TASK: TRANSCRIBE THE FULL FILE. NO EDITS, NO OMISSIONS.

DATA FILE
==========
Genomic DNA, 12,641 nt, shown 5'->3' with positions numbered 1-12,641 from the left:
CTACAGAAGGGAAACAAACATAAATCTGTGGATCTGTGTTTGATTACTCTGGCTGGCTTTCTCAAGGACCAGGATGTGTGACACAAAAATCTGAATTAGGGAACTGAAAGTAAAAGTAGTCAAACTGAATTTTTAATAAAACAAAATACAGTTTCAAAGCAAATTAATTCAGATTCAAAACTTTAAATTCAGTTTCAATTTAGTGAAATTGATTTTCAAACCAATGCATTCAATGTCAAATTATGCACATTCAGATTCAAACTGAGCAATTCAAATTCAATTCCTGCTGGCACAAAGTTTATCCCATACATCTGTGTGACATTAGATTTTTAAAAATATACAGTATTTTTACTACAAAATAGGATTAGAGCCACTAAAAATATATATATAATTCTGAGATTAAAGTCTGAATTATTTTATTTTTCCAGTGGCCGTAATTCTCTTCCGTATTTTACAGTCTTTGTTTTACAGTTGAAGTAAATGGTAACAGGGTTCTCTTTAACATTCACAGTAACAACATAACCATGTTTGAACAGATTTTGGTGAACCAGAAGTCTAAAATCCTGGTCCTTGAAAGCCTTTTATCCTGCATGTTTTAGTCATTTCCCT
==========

Genomic DNA, 12,641 nt, shown 5'->3' with positions numbered 1-12,641 from the left:
CTACAGAAGGGAAACAAACATAAATCTGTGGATCTGTGTTTGATTACTCTGGCTGGCTTTCTCAAGGACCAGGATGTGTGACACAAAAATCTGAATTAGGGAACTGAAAGTAAAAGTAGTCAAACTGAATTTTTAATAAAACAAAATACAGTTTCAAAGCAAATTAATTCAGATTCAAAACTTTAAATTCAGTTTCAATTTAGTGAAATTGATTTTCAAACCAATGCATTCAATGTCAAATTATGCACATTCAGATTCAAACTGAGCAATTCAAATTCAATTCCTGCTGGCACAAAGTTTATCCCATACATCTGTGTGACATTAGATTTTTAAAAATATACAGTATTTTTACTACAAAATAGGATTAGAGCCACTAAAAATATATATATAATTCTGAGATTAAAGTCTGAATTATTTTATTTTTCCAGTGGCCGTAATTCTCTTCCGTATTTTACAGTCTTTGTTTTACAGTTGAAGTAAATGGTAACAGGGTTCTCTTTAACATTCACAGTAACAACATAACCATGTTTGAACAGATTTTGGTGAACCAGAAGTCTAAAATCCTGGTCCTTGAAAGCCTTTTATCCTGCATGTTTTAGTCATTTCCCT